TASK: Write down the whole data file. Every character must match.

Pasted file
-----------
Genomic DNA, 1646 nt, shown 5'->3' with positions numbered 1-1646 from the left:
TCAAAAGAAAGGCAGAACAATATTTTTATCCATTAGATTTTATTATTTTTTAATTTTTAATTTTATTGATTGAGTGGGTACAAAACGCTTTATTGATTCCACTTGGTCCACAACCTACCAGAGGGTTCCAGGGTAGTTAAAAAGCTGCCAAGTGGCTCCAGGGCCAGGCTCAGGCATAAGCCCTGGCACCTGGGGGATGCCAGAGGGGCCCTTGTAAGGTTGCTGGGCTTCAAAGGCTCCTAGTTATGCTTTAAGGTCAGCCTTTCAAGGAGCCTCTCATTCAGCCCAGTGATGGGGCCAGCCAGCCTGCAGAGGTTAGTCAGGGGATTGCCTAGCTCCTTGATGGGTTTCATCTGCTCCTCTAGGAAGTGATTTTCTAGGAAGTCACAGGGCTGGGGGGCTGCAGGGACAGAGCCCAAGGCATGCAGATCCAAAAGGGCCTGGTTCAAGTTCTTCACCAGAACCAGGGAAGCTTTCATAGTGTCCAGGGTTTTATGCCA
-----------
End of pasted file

Genomic DNA, 1646 nt, shown 5'->3' with positions numbered 1-1646 from the left:
TCAAAAGAAAGGCAGAACAATATTTTTATCCATTAGATTTTATTATTTTTTAATTTTTAATTTTATTGATTGAGTGGGTACAAAACGCTTTATTGATTCCACTTGGTCCACAACCTACCAGAGGGTTCCAGGGTAGTTAAAAAGCTGCCAAGTGGCTCCAGGGCCAGGCTCAGGCATAAGCCCTGGCACCTGGGGGATGCCAGAGGGGCCCTTGTAAGGTTGCTGGGCTTCAAAGGCTCCTAGTTATGCTTTAAGGTCAGCCTTTCAAGGAGCCTCTCATTCAGCCCAGTGATGGGGCCAGCCAGCCTGCAGAGGTTAGTCAGGGGATTGCCTAGCTCCTTGATGGGTTTCATCTGCTCCTCTAGGAAGTGATTTTCTAGGAAGTCACAGGGCTGGGGGGCTGCAGGGACAGAGCCCAAGGCATGCAGATCCAAAAGGGCCTGGTTCAAGTTCTTCACCAGAACCAGGGAAGCTTTCATAGTGTCCAGGGTTTTATGCCA